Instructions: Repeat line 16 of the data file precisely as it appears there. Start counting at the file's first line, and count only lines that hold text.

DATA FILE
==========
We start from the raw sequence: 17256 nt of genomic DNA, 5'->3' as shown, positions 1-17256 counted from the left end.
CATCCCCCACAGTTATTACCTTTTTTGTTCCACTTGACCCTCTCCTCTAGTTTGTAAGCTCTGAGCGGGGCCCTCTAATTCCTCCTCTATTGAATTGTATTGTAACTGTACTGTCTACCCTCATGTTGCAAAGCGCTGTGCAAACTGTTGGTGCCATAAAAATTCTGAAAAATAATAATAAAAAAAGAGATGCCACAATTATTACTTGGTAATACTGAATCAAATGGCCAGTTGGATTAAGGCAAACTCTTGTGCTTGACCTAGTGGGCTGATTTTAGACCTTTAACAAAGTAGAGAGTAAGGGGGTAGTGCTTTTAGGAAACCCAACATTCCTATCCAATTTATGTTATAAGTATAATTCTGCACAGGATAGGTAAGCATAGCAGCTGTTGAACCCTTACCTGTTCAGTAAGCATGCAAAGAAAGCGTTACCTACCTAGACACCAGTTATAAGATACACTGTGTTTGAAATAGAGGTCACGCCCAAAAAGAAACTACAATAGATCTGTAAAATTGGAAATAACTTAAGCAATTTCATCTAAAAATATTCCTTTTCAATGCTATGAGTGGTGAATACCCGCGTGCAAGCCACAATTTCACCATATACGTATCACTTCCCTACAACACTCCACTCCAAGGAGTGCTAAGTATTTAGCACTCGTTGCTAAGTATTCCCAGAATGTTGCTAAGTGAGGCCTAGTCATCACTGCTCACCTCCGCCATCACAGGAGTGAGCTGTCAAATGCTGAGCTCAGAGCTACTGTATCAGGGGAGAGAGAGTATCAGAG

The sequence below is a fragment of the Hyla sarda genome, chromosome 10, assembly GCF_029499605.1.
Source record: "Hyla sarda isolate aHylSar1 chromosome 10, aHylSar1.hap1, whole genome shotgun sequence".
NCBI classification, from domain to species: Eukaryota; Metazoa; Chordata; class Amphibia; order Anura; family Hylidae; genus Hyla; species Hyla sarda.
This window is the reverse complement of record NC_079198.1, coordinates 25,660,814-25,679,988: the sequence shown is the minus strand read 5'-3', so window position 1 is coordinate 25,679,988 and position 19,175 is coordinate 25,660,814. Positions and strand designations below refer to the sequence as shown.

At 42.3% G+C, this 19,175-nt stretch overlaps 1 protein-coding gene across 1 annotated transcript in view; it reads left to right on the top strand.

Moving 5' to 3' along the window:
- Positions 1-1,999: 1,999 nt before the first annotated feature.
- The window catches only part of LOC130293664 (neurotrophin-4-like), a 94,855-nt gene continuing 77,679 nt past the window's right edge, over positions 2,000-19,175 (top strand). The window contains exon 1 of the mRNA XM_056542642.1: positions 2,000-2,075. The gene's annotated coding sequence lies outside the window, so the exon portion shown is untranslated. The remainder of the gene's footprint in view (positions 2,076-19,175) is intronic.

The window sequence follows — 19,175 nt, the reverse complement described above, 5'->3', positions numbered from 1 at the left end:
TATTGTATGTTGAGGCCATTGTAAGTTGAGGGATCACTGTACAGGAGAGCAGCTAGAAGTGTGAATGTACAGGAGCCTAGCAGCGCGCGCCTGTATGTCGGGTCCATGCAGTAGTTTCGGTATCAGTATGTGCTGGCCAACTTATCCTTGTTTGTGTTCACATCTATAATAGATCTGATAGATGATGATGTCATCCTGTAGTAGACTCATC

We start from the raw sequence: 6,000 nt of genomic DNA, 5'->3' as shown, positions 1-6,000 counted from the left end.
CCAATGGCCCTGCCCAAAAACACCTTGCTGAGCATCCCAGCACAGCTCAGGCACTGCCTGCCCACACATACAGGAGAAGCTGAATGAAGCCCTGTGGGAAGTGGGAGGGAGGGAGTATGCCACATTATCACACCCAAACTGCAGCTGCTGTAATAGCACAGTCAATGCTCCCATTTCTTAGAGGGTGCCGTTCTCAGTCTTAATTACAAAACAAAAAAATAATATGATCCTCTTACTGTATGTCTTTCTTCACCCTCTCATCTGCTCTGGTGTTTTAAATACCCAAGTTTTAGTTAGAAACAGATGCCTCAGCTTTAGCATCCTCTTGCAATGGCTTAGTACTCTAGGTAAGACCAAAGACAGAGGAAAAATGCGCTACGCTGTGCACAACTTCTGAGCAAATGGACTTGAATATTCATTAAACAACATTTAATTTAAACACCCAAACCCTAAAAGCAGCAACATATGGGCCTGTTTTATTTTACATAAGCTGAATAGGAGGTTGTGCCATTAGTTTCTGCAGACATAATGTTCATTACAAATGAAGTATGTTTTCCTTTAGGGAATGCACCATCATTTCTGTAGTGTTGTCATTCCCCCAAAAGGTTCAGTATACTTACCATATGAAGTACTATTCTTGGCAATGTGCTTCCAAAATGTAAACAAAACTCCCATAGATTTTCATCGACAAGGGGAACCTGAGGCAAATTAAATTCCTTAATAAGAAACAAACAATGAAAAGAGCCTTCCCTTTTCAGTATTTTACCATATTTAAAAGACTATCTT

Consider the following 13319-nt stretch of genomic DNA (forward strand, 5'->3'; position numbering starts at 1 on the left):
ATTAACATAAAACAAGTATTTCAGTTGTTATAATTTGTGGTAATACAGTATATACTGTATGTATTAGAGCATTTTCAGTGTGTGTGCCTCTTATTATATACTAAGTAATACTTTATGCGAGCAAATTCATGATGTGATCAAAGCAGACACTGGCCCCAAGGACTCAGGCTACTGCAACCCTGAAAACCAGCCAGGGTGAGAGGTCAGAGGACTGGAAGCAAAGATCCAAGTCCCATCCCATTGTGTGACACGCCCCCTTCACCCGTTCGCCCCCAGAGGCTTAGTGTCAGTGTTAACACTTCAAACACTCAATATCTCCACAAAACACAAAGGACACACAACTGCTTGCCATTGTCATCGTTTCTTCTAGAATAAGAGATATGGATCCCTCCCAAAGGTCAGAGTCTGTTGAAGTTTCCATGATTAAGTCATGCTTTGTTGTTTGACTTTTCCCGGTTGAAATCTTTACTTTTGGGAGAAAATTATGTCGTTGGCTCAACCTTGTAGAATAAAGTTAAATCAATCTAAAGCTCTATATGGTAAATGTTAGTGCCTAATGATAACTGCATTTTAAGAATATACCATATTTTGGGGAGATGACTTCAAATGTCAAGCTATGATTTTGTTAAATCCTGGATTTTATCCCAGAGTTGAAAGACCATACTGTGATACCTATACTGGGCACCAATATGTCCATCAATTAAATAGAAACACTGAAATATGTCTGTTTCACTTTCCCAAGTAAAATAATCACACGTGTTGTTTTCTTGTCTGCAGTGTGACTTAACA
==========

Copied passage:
ATTAACATAAAACAAGTATTTCAGTTGTTATAATTTGTGGTAATACAGTATATACTGTATGTATTAGAGCATTTTCAGTGTGTGTGCCTCTTATTATATACTAAGTAATACTTTATGCGAGCAAATTCATGATGTGATCAAAGCAGACACTGGCCCCAAGGACTCAGGCTACTGCAACCCTGAAAACCAGCCAGGGTGAGAGGTCAGAGGACTGGAAGCAAAGATCCAAGTCCCATCCCATTGTGTGACACGCCCCCTTCACCCGTTCGCCCCCAGAGGCTTAGTGTCAGTGTTAACACTTCAAACACTCAATATCTCCACAAAACACAAAGGACACACAACTGCTTGCCATTGTCATCGTTTCTTCTAGAATAAGAGATATGGATCCCTCCCAAAGGTCAGAGTCTGTTGAAGTTTCCATGATTAAGTCATGCTTTGTTGTTTGACTTTTCCCGGTTGAAATCTTTACTTTTGGGAGAAAATTATGTCGTTGGCTCAACCTTGTAGAATAAAGTTAAATCAATCTAAAGCTCTATATGGTAAATGTTAGTGCCTAATGATAACTGCATTTTAAGAATATACCATATTTTGGGGAGATGACTTCAAATGTCAAGCTATGATTTTGTTAAATCCTGGATTTTATCCCAGAGTTGAAAGACCATACTGTGATACCTATACTGGGCACCAATATGTCCATCAATTAAATAGAAACACTGAAATATGTCTGTTTCACTTTCCCAAGTAAAATAATCACACGTGTTGTTTTCTTGTCTGCAGTGTGACTTAACA